In addition, one of the reason my boyfriend told me he finally agreed to the divorce was because his daughters were starting to talk to and treat him the way his ex-wife did and still does treat him.
I guess I'm just looking for answers on how best to cope with his daughters. Again, they can be sweet girls and they seem to geniunely like me, but the overly affection nature of both of them has me concerned, not just because of how it makes me feel but what their future relationships, both platonic and romantic, may be like.
I've tried to address this with my boyfriend as best I can without being too harsh, but again, I'm worried. Mostly I worry that if we do live together and/or eventually get married how I can cope with the girls behavior and also keep my children from thinking it's acceptable behavior.
Betty- The children seem totally normal to me. You seem to be the current problem. You are driving a wedge btw their recently divorced parents. Children do not heal overnight from their parents' split. In fact they take it very hard both emotionally and intellectually (maybe even for the rest of their lives...ie "Was it my fault? Could I saved my mom & dad's marriage?") Affection is different in every family, but I think these girls are seeking attention & love from their father, and other "safe" female figures like your mom. (PS She could be their grandma one day, and they can vibe that.)
Now to the issue of them embarrassing you at the party, kids get confused about adult emotions, and marriage & divorce. Sounds like they are just trying to find out if you will be around very long, and if it is "safe" for them to love you & your mom.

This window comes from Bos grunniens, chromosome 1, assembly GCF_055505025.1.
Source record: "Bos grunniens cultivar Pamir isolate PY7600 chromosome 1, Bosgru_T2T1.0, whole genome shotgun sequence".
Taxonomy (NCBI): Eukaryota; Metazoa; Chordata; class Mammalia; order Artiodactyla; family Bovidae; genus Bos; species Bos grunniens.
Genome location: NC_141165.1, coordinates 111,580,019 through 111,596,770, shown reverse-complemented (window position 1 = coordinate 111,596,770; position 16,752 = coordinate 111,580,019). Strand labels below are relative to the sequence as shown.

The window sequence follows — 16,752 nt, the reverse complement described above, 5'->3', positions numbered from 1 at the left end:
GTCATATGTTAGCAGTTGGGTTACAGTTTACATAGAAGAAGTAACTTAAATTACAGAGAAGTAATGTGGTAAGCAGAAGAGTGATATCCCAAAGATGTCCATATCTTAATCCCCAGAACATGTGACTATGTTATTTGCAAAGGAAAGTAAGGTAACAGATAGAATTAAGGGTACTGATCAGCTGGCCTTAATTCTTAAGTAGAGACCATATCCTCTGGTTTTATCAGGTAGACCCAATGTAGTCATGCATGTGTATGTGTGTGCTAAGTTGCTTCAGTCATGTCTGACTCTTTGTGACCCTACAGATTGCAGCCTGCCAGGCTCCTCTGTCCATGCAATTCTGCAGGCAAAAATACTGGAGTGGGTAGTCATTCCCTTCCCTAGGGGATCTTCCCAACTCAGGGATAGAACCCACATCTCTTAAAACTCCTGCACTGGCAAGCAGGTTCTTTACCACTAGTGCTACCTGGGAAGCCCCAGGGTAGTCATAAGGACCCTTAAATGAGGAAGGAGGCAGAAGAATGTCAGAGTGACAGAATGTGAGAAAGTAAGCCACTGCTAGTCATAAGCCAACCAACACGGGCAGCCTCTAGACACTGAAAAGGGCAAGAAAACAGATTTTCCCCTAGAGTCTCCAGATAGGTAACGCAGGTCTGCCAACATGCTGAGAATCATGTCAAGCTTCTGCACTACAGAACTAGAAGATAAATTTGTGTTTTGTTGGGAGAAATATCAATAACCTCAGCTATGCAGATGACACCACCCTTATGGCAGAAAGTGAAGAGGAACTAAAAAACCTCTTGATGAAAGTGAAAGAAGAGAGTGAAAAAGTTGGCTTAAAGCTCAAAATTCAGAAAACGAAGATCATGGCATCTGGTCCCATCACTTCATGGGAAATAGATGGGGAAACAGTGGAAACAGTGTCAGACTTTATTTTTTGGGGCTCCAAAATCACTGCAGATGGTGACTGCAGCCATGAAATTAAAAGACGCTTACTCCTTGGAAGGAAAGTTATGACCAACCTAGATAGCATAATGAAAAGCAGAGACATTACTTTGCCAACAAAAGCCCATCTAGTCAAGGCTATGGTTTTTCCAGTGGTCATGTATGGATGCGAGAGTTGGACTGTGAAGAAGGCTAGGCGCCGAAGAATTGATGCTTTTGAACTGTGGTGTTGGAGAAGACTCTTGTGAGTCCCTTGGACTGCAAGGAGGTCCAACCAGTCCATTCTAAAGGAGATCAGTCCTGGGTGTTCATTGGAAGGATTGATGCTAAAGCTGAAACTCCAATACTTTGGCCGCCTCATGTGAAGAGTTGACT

In addition to this, don't believe everything your boyfriend is telling you about his ex. It sounds like he's lying or at least exagerating. During an ugly divorce, the men that say bad things about their former spouses are generally not the nice ones. He will be talking this way about you behind your back after he breaks up with you, too.
I agree with mkd62 the children seem like very affectionate children and indeed it takes a long time for children to heal from divorce and loss of usally the dad on a regular basis.,it is possible that some counselling to help you may be a good thingand will help you accept them .if not let the BF move on with his life to find someone who will accept his kids for who they are .......
So you are able to diagnose this woman's boyfriend as a liar and an exaggerator simply because he said negative things about his ex? Oh I forgot, women are perfect and men are dogs. It's impossible that a man who is talking about his ex negatively is telling the truth? I can't believe you said, "He'll be talking that way about you after he leaves you too"?No you're not a woman scorned, at all. Stop bashing all men on blogs and come to terms with what ever happened to you to make you feel this way. There are just as many crazy, hyper emotional, lunatic, irrational women out there as there are no good, dishonest, deadbeat, scoundrel men. You need to get a grip.
As far as the children go, divorce and disfunction will lead a child to become more affectionate than normal. Sometimes it is as simple as affection being withheld from one of the parents. Talk to the kids about it, but be careful not to hurt their self esteem or make them feel rejected. Put up boundaries when the hugging gets to be excessive without being cold. Make sure to compliment the children's achievements and give proper amounts of affection so as to establish some healthy self esteem. Good Luck.